The Final Post

ted-strutz-plane

PHOTO PROMPT © Ted Strutz

This will make great story that the folk back East will eat up.  Famed aviator lost on the north pole.

Shut up, Will, I don’t need your wit now, I need your eyes.

Sure thing, Wiley.

There’s a good size settlement on that lagoon.  We’ll put her down her and get directions.  We’ll be off in no time and to Point Barrow before you know it, just watch.

You can’t just find it on the map and figure out our position?  Do we have to land?  Or do you call it “watering” in a seaplane, not “landing”?

We’ll be fine.

***

On August 15, 1935, humorist, vaudeville actor, movie star, newspaper columnist and perhaps the most famous entertainer of his day, Will Rogers, was flying with famed aviator Wiley Post between Fairbanks and Point Barrow, Alaska.  They put the seaplane down just 20 miles south of their destination to ask directions.  The plane fell nose down just after takeoff, instantly killing both men.

***

Word count = 100 (not including history lesson.)

Friday Fictioneers is hosted by Rochelle Wisoff-Fields.  This week’s prompt is here and uses a photo © Ted Strutz.  Read more or join in by following the InLinkz “linky“.

 

73 thoughts on “The Final Post

    1. trentpmcd Post author

      I’m not a great flyer either and most likely would opt out of going on an arctic adventure in a small two seat experimental plane, even if the pilot was the famous guy who was the first to circle the globe solo. Thanks.

      Like

      Reply
  1. Pingback: Ten Really Good Titles | The Diligent Dilettante

  2. Abhijit Ray

    It is good that Will has his wits even when in a difficult situation. Hope he and his partner find their position on the map or ask someone from the settlement. No shame taking help when lost.

    Liked by 1 person

    Reply
    1. trentpmcd Post author

      No shame at all. The problem is, you missed the little paragraph afterwards that had the history lesson – Will Rogers was perhaps the most famous American of his day. After stopping for directions, the plane crashed on takeoff killing both of them instantly.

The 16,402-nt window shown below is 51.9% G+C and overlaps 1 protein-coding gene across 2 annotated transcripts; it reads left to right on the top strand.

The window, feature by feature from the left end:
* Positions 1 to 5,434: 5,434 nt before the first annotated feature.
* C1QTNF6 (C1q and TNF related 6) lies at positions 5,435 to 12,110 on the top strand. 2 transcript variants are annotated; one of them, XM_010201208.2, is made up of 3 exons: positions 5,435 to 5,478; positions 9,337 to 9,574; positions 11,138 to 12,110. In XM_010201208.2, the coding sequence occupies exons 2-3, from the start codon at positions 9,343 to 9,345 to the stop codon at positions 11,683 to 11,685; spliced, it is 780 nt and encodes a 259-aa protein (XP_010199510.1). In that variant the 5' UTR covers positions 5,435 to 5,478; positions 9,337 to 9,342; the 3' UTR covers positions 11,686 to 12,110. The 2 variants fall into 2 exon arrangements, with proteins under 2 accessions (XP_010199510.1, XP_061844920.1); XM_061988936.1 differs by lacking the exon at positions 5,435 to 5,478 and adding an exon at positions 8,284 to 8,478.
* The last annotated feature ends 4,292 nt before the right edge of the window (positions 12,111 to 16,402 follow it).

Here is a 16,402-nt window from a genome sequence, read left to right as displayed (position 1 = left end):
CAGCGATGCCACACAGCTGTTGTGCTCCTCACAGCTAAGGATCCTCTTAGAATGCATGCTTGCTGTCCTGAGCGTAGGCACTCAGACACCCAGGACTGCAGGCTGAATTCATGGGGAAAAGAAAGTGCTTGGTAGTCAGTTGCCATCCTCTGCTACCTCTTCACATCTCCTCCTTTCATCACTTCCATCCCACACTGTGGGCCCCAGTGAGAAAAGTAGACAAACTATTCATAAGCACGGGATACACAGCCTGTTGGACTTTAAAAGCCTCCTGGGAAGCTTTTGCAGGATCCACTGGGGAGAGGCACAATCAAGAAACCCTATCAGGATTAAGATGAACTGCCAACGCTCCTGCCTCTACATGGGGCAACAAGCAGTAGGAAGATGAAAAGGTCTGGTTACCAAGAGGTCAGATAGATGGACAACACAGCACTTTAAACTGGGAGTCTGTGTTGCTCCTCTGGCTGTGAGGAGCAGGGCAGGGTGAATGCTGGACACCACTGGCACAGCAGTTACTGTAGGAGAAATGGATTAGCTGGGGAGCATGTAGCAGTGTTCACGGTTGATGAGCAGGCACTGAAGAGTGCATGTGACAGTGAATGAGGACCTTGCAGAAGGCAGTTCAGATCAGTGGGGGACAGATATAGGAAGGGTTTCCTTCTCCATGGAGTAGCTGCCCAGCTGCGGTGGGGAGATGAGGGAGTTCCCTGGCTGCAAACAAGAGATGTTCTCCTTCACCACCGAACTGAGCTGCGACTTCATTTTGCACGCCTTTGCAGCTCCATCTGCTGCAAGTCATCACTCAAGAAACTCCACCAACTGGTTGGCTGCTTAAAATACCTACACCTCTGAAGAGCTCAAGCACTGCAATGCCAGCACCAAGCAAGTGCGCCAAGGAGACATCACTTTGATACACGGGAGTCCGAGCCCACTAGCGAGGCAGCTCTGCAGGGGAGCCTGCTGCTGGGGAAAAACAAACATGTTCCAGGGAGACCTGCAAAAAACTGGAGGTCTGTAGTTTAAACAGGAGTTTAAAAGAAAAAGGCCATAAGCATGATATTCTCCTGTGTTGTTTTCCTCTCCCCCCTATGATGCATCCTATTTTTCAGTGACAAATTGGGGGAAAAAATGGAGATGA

Like

      Reply
    1. trentpmcd Post author

      From what I’ve read he was one the very biggest celebrities of the day. Very talented. Yes, some of his political comments are still relevant, but more than that, we need someone like him – someone able to tell political jokes and not overly offend anyone from any side.

      Liked by 1 person

      Reply
    1. trentpmcd Post author

      Nope, no mention of it. Actually, this was one of the most argued about aviation accident of all times since Wiley Post was consider one of the best pilots of the day, if not the best – he was the first to solo around the world. Remember, this was 1935, they were in a tiny, experimental plane flying over a totally featureless ice plain on Alaska’s north coast (Pt. Barrow is far out on a peninsula, the farthest north point in the US – the crash site is 11 miles from town) – no hills, no trees and no towns. They hit fog with almost zero visibility and couldn’t see the ground. A hole opened, so they dropped sown and found a native village to ask directions.. Nobody argues about why they made the unscheduled stop, they argue about why the engine died on take off and why the plane didn’t just glide back down when it did but immediately went into a nose dive. Anyway, Jim Beam or not, it was very sad.